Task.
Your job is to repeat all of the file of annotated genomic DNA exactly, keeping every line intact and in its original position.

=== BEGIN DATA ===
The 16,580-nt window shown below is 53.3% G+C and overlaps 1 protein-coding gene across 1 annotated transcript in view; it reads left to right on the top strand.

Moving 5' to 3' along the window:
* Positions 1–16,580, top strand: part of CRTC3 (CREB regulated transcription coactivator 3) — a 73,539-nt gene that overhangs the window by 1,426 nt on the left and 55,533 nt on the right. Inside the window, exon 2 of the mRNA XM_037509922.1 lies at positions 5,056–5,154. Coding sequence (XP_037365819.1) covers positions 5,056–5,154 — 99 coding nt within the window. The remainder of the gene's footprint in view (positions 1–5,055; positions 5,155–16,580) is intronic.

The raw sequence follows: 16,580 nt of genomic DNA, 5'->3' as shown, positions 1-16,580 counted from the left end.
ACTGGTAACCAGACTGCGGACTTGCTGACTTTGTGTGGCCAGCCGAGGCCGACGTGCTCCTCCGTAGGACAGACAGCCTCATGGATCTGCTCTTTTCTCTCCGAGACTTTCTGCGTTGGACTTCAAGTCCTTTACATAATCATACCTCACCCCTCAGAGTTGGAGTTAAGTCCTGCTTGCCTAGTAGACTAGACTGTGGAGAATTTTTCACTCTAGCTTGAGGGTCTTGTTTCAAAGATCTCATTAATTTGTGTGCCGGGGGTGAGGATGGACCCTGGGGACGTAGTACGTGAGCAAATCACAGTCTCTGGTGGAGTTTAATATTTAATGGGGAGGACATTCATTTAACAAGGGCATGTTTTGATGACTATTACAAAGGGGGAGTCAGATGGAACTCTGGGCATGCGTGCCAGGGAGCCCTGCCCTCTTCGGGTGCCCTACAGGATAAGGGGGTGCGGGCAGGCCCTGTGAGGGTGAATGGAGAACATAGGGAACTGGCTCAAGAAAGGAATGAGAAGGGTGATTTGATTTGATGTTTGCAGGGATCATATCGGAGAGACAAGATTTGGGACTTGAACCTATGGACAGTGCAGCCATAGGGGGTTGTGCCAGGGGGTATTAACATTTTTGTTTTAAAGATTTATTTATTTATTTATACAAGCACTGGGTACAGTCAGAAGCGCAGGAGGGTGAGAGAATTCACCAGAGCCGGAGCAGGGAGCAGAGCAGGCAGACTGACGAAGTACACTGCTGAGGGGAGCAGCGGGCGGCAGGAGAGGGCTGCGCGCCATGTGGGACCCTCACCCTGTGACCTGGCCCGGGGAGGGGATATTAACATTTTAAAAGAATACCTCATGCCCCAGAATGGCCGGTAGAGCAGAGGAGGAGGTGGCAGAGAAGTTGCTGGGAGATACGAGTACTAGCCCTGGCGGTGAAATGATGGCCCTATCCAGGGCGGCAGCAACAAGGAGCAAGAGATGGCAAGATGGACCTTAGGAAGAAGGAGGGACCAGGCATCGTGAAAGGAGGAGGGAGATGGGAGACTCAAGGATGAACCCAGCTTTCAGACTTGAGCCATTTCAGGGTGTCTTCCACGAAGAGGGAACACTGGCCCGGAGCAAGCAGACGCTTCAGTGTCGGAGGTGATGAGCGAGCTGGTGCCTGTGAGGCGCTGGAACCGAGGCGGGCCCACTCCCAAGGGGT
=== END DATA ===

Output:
The 16,580-nt window shown below is 53.3% G+C and overlaps 1 protein-coding gene across 1 annotated transcript in view; it reads left to right on the top strand.

Moving 5' to 3' along the window:
* Positions 1–16,580, top strand: part of CRTC3 (CREB regulated transcription coactivator 3) — a 73,539-nt gene that overhangs the window by 1,426 nt on the left and 55,533 nt on the right. Inside the window, exon 2 of the mRNA XM_037509922.1 lies at positions 5,056–5,154. Coding sequence (XP_037365819.1) covers positions 5,056–5,154 — 99 coding nt within the window. The remainder of the gene's footprint in view (positions 1–5,055; positions 5,155–16,580) is intronic.

The raw sequence follows: 16,580 nt of genomic DNA, 5'->3' as shown, positions 1-16,580 counted from the left end.
ACTGGTAACCAGACTGCGGACTTGCTGACTTTGTGTGGCCAGCCGAGGCCGACGTGCTCCTCCGTAGGACAGACAGCCTCATGGATCTGCTCTTTTCTCTCCGAGACTTTCTGCGTTGGACTTCAAGTCCTTTACATAATCATACCTCACCCCTCAGAGTTGGAGTTAAGTCCTGCTTGCCTAGTAGACTAGACTGTGGAGAATTTTTCACTCTAGCTTGAGGGTCTTGTTTCAAAGATCTCATTAATTTGTGTGCCGGGGGTGAGGATGGACCCTGGGGACGTAGTACGTGAGCAAATCACAGTCTCTGGTGGAGTTTAATATTTAATGGGGAGGACATTCATTTAACAAGGGCATGTTTTGATGACTATTACAAAGGGGGAGTCAGATGGAACTCTGGGCATGCGTGCCAGGGAGCCCTGCCCTCTTCGGGTGCCCTACAGGATAAGGGGGTGCGGGCAGGCCCTGTGAGGGTGAATGGAGAACATAGGGAACTGGCTCAAGAAAGGAATGAGAAGGGTGATTTGATTTGATGTTTGCAGGGATCATATCGGAGAGACAAGATTTGGGACTTGAACCTATGGACAGTGCAGCCATAGGGGGTTGTGCCAGGGGGTATTAACATTTTTGTTTTAAAGATTTATTTATTTATTTATACAAGCACTGGGTACAGTCAGAAGCGCAGGAGGGTGAGAGAATTCACCAGAGCCGGAGCAGGGAGCAGAGCAGGCAGACTGACGAAGTACACTGCTGAGGGGAGCAGCGGGCGGCAGGAGAGGGCTGCGCGCCATGTGGGACCCTCACCCTGTGACCTGGCCCGGGGAGGGGATATTAACATTTTAAAAGAATACCTCATGCCCCAGAATGGCCGGTAGAGCAGAGGAGGAGGTGGCAGAGAAGTTGCTGGGAGATACGAGTACTAGCCCTGGCGGTGAAATGATGGCCCTATCCAGGGCGGCAGCAACAAGGAGCAAGAGATGGCAAGATGGACCTTAGGAAGAAGGAGGGACCAGGCATCGTGAAAGGAGGAGGGAGATGGGAGACTCAAGGATGAACCCAGCTTTCAGACTTGAGCCATTTCAGGGTGTCTTCCACGAAGAGGGAACACTGGCCCGGAGCAAGCAGACGCTTCAGTGTCGGAGGTGATGAGCGAGCTGGTGCCTGTGAGGCGCTGGAACCGAGGCGGGCCCACTCCCAAGGGGT